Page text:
Dropbox Paper: Handy for collaborating... oh and harvesting email addresses, too
'We understand the concerns' says Dropbox (not enough to change how it works, though)
A security engineer has complained that a feature of Dropbox Paper, a document collaboration tool, leaks email addresses by design.
Koen Rouwhhorst observed on Twitter that “If you share a Dropbox Paper document publicly, any viewer can see the full name and email address of any Dropbox user who ever opened that document, which seems problematic.”
Dropbox support responded to insist that “privacy considerations are built into how we design our features” but that “displaying this information is needed to enable collaboration and security features for our users.”
The Reg took a careful look at this feature. If you create a document in Dropbox Paper, it is shared by default, it seems, even with write permissions, but only if another person knows the URL, which is suitably long and scrambled.
A Dropbox Paper document is shared read/write by default
Now, if someone gets to know the link, because in your enthusiasm you posted it on social media, or sent to your contact and they posted it, they may click the link and visit the page. On arrival, if they are logged into Dropbox, a warning displays, though in faint type, that says “when you open a doc, your name, email, avatar photo and viewer and visit information is always visible to other people in it.”
That information persists after you leave the page, though Dropbox distinguishes between active and inactive viewers. Anyone else logged into the document can see the names and email addresses of all the others.
If, on the other hand, you click the link without being logged into Dropbox, the document displays but you are shown to other users as a guest, and cannot comment or edit on the document.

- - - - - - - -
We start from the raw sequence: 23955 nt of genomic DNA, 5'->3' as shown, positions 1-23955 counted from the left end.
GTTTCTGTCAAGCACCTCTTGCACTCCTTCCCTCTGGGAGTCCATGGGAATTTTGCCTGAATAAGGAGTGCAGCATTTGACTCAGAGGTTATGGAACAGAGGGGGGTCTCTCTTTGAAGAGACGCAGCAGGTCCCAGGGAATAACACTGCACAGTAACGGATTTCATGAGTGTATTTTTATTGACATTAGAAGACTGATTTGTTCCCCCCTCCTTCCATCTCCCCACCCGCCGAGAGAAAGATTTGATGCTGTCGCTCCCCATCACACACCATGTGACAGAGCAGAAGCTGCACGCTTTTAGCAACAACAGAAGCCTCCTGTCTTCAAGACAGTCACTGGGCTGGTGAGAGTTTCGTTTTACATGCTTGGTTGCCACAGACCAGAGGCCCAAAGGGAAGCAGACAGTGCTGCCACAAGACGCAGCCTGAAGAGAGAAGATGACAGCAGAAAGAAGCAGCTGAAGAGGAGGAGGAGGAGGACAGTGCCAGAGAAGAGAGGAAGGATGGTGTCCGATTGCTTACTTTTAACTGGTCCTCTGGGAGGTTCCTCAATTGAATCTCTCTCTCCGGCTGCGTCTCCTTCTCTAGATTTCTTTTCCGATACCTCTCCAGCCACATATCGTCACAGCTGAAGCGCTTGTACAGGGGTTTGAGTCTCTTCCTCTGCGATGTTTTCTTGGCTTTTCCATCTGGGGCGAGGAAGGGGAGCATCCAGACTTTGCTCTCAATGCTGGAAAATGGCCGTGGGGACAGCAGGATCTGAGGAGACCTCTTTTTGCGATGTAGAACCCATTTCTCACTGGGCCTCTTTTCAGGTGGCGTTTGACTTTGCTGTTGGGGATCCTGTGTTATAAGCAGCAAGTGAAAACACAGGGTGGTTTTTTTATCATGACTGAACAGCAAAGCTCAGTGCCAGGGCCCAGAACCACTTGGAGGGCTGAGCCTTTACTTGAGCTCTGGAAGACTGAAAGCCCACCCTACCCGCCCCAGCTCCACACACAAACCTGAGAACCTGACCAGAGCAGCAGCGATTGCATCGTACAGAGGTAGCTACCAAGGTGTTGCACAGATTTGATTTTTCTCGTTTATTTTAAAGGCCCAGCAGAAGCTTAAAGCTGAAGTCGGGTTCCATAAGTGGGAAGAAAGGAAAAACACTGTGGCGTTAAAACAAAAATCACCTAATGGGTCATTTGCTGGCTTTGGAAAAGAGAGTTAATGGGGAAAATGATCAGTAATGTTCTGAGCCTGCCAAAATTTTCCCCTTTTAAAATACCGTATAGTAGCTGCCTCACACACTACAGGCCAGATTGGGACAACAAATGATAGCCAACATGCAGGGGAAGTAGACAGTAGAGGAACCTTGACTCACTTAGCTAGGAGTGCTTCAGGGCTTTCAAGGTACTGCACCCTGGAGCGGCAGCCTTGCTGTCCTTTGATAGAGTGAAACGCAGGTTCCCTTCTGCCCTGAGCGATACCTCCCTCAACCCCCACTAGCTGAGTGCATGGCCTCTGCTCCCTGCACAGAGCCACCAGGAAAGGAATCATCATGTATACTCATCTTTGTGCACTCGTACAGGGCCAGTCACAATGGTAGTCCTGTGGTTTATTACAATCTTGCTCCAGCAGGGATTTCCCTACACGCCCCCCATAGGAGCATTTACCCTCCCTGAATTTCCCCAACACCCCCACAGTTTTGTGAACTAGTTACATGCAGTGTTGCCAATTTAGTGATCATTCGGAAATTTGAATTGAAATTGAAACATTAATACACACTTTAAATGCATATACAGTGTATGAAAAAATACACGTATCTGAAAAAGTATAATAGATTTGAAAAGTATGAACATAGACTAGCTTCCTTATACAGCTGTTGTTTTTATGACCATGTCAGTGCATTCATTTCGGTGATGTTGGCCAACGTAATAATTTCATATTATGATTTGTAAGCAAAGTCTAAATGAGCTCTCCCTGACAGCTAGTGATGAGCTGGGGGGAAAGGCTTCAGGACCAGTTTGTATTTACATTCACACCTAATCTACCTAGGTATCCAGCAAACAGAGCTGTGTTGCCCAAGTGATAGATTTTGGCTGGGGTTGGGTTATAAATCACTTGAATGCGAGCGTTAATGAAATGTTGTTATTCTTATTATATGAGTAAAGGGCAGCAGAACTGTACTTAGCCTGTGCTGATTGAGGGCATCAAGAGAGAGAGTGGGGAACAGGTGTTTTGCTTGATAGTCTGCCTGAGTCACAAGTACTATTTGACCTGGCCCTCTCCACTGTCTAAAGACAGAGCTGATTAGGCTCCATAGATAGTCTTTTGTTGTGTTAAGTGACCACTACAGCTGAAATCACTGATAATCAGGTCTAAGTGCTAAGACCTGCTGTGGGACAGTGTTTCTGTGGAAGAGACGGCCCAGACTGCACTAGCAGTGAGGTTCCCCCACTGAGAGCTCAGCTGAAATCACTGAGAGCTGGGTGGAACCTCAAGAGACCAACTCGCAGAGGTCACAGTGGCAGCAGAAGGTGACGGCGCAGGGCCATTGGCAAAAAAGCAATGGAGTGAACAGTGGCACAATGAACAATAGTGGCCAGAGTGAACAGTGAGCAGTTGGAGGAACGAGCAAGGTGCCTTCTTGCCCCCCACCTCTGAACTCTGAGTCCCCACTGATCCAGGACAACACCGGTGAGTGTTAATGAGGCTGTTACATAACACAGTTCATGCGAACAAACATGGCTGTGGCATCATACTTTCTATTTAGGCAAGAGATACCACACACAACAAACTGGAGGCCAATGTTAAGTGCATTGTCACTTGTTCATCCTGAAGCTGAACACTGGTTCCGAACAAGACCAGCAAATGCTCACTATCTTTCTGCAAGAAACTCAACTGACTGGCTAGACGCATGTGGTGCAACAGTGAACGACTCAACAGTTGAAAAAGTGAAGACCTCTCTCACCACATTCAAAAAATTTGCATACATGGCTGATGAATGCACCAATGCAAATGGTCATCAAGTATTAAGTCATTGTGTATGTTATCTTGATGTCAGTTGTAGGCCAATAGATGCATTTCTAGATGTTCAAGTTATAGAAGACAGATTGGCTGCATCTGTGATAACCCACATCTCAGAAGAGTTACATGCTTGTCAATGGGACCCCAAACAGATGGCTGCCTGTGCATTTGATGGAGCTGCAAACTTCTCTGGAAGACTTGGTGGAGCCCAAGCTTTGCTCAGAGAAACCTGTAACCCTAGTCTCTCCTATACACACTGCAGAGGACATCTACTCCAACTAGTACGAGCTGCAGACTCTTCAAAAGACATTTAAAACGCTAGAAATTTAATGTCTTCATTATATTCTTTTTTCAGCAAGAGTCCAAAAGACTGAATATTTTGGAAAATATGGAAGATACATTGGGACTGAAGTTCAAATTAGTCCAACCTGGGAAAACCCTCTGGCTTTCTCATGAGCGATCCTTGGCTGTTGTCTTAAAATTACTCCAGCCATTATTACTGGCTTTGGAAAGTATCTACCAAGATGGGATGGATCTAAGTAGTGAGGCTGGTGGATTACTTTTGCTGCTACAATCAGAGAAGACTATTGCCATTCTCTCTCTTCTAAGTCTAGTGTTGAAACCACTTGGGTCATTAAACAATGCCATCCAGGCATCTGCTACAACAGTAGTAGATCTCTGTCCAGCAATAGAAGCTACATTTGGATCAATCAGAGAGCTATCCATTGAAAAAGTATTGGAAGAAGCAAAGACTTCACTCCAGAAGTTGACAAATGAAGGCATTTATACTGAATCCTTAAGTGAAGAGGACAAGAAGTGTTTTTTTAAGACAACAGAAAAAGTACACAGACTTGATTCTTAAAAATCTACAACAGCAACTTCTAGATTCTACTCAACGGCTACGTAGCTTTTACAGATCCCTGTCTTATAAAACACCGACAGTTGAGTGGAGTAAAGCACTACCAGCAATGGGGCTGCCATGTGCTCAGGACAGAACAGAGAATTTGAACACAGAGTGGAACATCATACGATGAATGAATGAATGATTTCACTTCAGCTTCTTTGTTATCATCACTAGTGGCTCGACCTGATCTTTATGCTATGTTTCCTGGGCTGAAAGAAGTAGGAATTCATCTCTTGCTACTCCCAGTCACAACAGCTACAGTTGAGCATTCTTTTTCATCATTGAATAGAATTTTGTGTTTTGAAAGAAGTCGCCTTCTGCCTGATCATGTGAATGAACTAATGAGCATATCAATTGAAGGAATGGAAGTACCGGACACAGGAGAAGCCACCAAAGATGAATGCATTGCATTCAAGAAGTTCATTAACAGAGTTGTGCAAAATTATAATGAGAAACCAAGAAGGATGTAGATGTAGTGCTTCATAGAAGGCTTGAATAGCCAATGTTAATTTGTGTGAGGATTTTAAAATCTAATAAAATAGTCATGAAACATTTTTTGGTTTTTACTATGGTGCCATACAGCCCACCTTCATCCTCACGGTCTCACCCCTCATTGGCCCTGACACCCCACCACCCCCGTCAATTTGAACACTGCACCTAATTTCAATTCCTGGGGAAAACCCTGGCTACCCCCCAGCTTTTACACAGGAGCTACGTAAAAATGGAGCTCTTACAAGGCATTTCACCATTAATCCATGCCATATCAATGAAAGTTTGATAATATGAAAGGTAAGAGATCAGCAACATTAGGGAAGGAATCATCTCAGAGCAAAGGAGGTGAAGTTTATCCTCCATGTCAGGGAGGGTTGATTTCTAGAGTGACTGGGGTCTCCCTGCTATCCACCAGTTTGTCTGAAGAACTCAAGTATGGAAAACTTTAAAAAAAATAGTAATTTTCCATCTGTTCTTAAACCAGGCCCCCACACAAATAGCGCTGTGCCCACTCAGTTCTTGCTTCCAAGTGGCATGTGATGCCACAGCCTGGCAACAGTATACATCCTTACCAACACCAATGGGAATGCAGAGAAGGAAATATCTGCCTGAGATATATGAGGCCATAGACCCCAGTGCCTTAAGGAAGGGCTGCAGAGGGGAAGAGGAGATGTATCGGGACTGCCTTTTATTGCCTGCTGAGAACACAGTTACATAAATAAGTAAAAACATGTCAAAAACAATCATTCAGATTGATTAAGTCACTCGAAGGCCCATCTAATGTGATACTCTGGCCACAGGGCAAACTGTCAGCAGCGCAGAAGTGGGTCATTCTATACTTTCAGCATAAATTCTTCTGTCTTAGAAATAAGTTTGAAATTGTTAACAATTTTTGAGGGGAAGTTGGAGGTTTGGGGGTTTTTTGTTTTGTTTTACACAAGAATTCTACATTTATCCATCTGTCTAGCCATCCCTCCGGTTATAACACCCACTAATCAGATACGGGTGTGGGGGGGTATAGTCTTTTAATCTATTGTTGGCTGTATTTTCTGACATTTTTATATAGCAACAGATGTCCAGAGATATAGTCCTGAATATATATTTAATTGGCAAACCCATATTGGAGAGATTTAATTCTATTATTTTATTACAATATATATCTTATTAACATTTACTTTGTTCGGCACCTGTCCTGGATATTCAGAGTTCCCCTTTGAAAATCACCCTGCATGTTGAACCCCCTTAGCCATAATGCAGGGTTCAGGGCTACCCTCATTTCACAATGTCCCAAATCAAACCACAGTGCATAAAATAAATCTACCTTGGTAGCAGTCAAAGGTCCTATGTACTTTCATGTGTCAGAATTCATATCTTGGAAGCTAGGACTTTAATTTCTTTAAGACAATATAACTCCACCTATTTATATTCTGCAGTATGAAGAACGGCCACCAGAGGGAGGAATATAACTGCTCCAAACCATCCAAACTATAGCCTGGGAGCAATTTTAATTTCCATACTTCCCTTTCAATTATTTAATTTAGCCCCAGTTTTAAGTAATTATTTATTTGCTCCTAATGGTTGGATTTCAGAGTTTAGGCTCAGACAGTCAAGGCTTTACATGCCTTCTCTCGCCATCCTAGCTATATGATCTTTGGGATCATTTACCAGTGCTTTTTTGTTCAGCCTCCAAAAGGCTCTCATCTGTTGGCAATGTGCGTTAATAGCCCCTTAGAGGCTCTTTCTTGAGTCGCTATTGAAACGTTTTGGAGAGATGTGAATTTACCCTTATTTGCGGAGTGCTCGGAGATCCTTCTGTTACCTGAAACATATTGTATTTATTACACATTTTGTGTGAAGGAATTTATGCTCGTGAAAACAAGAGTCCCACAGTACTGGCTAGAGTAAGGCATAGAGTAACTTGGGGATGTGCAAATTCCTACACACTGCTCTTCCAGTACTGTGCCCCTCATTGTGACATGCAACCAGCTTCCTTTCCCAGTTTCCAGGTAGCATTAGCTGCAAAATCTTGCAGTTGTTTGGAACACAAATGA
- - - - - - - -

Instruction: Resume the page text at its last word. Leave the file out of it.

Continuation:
Since users may well be logged into Dropbox by default, it is likely they will see the warning and, if they proceed, share their name and email address. All of this is fine in the context of a team where people know each other, but unsuitable if you want to use Dropbox Paper like a blog or website and invite the world to view.
The onus is on users to do the sensible thing.
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Dropbox is right about the clarity of the warning, though making the settings read-write by default via magic links seems wrong from a security perspective.
Another snag with this feature is that if any one member of the team leaks the magic link, all the names and email addresses of those who have visited the document are displayed to any other logged-in visitor.
Luckily Dropbox Paper has not taken off as far as we can tell.
This may be another good reason to log out of websites like Dropbox after every session, inconvenient though it is. And if you use Dropbox Paper, that "people invited to this doc" setting seems to us a lot safer. ®